More about the collaboration after the break.
The International Competition “Celebration of Cities Maxmix Cities” winners were announced last year. Three projects from architecture students and three from architects were awarded in the three categories (W. Europe, E. Europe and Asia).
See the winners after the break.
By addressing the capacity to cope, the ability to bounce back, and the mitigation and management of risk, proposals are welcome that showcase a fresh understanding of the possibilities and opportunities of resilience in architecture, from the large to the small scale. Whether resilience stems from natural disaster, civil conflict, global warming, catastrophe, and so on, is the applicant’s discretion. Please visit the submission site for more details.
The winner will receive a prize of $2,500 and the opportunity to have their manuscript published by Princeton Architectural Press as Pamphlet Architecture 32. The registration fee is $25 for students and $50 for professionals. The winner will be announced in September 2010.
More information can be found here.
This past weekend, we were invited to celebrate the 50th anniversary of the Panton chair and other Vitra creations at their showroom in the Meatpacking District in Manhattan. The showroom was buzzing with people socializing and viewing the different designs on the showroom’s staggered levels. We were especially excited to see Alejandro Aravena’s novel “Chairless“, a strap of fabric that is a way to eliminate the need for the traditional chair, and yet allows the person to become the integral part of the furniture. Inspired by the Ayoreo Indians who sit on the ground with a tight strap around their back, Aravena developed this concept to produce a seating device that relieves the spine and legs. “It is obvious that many things have evolved since the beginning of time and that progress has accumulated in our lives in the form of sophisticated needs and desires. But it is also true that there are many things and needs that haven’t changed much since our origins and they can still be satisfied in an extremely simple way: sitting comfortably on the ground is one of them,” explained Aravena.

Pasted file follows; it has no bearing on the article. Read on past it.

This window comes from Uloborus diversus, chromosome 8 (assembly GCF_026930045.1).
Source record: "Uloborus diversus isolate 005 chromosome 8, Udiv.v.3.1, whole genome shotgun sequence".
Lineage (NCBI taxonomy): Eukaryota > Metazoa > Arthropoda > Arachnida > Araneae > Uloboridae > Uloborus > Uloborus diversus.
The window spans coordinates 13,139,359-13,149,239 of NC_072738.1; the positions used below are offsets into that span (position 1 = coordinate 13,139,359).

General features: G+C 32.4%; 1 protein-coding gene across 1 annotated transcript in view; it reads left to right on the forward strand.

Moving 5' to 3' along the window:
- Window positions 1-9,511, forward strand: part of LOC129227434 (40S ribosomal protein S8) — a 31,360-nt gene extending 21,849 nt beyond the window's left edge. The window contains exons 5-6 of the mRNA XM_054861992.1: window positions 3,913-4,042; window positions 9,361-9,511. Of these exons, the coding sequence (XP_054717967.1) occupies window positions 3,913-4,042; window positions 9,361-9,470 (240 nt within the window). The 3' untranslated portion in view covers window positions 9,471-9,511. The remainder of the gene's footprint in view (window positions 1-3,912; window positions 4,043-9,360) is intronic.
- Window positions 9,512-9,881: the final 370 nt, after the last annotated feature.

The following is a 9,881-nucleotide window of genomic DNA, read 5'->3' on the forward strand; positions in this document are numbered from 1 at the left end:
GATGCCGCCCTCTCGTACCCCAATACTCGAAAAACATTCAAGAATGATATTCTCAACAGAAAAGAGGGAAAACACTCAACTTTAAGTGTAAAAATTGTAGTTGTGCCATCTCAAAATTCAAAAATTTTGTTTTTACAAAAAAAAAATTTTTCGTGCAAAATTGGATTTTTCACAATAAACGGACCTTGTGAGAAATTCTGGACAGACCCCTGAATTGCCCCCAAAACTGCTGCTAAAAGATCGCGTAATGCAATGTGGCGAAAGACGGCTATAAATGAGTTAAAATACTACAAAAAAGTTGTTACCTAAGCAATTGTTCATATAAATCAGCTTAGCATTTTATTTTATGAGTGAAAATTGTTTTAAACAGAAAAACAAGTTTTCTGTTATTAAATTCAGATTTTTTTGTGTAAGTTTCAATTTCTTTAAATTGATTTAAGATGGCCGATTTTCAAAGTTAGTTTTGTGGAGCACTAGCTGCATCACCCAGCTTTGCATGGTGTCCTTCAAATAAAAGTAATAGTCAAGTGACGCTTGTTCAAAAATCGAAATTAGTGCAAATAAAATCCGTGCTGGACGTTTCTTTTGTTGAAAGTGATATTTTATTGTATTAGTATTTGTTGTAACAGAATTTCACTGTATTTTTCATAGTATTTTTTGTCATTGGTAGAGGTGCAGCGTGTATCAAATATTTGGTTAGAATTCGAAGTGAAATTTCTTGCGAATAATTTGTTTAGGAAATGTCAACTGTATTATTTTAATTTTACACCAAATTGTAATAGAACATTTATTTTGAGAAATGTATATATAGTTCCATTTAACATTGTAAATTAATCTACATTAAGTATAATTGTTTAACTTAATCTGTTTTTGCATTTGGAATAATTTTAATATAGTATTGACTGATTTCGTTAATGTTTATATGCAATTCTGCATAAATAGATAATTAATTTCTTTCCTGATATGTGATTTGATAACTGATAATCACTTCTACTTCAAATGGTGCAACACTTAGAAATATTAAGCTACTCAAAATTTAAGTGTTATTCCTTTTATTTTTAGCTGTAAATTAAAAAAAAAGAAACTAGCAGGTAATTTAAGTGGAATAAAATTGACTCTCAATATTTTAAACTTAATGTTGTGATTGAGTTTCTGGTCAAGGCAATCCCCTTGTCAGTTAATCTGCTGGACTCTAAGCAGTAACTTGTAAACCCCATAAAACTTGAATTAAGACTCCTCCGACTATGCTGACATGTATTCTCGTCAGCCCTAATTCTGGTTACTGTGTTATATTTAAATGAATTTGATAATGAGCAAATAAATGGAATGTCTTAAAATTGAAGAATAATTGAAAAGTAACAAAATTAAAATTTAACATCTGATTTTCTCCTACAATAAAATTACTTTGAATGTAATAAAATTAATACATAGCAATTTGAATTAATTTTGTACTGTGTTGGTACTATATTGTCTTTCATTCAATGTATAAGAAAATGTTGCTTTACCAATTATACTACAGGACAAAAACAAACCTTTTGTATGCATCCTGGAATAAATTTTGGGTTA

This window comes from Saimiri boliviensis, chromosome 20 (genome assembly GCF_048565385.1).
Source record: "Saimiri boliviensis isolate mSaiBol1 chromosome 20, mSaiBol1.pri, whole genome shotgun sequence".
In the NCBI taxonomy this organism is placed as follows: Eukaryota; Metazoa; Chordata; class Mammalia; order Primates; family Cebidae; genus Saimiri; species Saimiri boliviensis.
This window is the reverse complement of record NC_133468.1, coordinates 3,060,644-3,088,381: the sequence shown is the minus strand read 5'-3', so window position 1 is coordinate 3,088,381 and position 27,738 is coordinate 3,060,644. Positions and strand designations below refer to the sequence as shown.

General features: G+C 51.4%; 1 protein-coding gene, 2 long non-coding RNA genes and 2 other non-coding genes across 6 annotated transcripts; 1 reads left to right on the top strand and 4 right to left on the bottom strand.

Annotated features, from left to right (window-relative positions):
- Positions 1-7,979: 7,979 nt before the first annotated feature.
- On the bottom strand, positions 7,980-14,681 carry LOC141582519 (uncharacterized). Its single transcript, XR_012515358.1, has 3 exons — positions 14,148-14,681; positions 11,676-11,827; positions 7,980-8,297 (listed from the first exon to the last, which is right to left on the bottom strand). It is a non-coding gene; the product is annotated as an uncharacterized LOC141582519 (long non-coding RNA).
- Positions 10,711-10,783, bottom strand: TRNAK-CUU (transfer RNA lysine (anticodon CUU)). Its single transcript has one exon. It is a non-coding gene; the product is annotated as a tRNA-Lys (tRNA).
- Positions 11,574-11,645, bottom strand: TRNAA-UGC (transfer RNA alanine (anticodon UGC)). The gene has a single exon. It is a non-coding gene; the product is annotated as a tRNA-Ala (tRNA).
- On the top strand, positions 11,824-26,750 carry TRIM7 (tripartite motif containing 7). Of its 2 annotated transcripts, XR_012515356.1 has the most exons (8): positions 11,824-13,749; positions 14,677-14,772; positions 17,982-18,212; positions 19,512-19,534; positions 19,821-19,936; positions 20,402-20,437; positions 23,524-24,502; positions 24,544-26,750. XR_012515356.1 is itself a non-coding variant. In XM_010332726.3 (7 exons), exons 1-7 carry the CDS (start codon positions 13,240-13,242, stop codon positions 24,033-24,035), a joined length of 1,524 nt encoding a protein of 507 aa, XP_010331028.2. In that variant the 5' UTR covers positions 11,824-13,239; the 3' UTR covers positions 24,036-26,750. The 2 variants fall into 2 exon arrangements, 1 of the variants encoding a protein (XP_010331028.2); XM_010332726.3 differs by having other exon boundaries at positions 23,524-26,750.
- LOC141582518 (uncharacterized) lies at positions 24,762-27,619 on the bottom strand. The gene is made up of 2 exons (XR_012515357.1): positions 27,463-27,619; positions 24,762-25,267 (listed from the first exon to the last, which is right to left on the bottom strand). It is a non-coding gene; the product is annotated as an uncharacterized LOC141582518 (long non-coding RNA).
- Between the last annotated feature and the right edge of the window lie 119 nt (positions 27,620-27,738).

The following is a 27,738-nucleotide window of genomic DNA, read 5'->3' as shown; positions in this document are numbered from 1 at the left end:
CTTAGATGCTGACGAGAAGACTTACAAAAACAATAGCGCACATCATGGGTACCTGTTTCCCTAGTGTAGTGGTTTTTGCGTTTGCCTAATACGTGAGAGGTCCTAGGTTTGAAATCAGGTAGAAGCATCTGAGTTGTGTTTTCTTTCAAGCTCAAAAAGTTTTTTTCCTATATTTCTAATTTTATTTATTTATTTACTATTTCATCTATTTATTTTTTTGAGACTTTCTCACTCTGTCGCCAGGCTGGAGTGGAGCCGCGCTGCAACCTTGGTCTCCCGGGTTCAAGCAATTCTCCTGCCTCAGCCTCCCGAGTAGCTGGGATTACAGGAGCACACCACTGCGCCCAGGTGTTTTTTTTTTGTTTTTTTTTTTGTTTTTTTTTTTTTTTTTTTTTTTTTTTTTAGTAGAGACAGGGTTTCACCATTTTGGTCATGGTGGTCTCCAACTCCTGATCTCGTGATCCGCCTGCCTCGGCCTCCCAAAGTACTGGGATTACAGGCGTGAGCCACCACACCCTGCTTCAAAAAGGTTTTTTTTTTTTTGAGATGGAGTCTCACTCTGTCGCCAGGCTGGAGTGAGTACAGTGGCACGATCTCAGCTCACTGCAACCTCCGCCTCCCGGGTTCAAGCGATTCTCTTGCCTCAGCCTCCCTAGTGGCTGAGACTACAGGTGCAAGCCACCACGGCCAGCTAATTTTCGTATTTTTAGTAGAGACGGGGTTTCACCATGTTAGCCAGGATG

More about Vitra after the break.
ArchDaily had the privilege of attending the Pritzker Prize ceremony last night on historic Ellis Island as Kazuyo Sejima and Ryue Nishizawa were honored. Regarded as the highest honor bestowed upon an architect, the Pritzker Prize’s newest laureates were continually praised throughout the evening for their keen ability to teach us that what is not present can be as important as what is present.
As past laureates, such as Renzo Piano, Frank Gehry, Thom Mayne, Richard Meier, Jean Nouvel, and Rafael Moneo looked on, Lord Palumbo, chairman of the jury, discussed Sejima’s and Nishizawa’s work style; an intensively collaborative design process which is so balanced between the two minds that it is impossible to say which one of the pair is responsible for which architectural decision within a given project.
Although the two share similar philosophies when it comes to light, form and space, their differences create “all the possibilities”. Sejima explained that within SANAA, there are actually three firms: each has his/her own individual practice, yet come together to discuss and critique their work under the international firm SANAA. While some criticize this process as inefficient and confusing, Sejima replied, with a laugh, that the organization is simply how they like to work.
Greek architects Point Supreme shared their urban plan + architecture foundation building competition proposal for Cordoba, Spain with us. The proposal seeks to connect the San Pablo block with the more central part of the city by capitalizing on the site’s diversity of entry points. The building, an architecture institution, is designed to frame the void that resides next to and under the structure.
More about the proposal after the break.
Martin Fenlon‘s rusted steel canopy was recently constructed in LA. The canopy was a facade renovation that took the existing building and added a ‘tube frieze’ in place of typical canopy signage, where a band of undulating stainless steel tubes evoke the surface of the nearby ocean. The approach provides a textured effect and adds to the industrial character of the area.
More images and more about the facade after the break.